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Obstet Gynecol Clin North Am. 2002 Dec;29(4):613-43, v.

Paying for prevention standardizing the measurement of the value of health care interventions.

Author information

1
Department of Gynecologic Oncology, Kaiser Permanente, 4900 Sunset Boulevard, Building M, Los Angeles, CA 90027, USA. Steven.A.Vasilev@kp.org

Abstract

It is not clear if spending more on tests that enhance the accuracy of Pap smears would lead to a greater reduction in cancer incidence than if the money were spent to include a greater proportion of women in primary screening. The cost effectiveness of tests beyond the Pap smear has not been clearly demonstrated. There is the question of whether cervical cancer incidence can be decreased more by improving the tests for patients who are already screened or by improving access to the unscreened population. Cervical cancer screening represents only one of many public health issues competing for resources. Given that there are choices to be made, the optimal yardstick against which all resource-competing programs are measured should be marginal benefit versus marginal cost.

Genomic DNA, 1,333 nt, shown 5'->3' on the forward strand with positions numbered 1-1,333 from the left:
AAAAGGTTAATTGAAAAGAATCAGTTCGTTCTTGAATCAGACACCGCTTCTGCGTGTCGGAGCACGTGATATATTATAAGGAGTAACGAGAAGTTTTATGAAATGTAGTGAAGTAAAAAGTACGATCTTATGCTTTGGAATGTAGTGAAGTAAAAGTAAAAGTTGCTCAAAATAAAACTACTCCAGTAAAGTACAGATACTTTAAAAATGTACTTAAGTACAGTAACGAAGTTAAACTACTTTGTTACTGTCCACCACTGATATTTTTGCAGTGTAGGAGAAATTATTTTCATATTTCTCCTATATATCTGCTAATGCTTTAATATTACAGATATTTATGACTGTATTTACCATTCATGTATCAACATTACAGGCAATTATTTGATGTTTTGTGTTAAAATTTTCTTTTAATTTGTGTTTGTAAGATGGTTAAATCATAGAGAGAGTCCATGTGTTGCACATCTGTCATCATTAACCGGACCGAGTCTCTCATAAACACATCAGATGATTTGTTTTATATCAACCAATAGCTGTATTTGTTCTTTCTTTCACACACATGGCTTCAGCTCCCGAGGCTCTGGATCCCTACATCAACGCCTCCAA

PMID:
12509088
DOI:
10.1016/s0889-8545(02)00022-0
[Indexed for MEDLINE]

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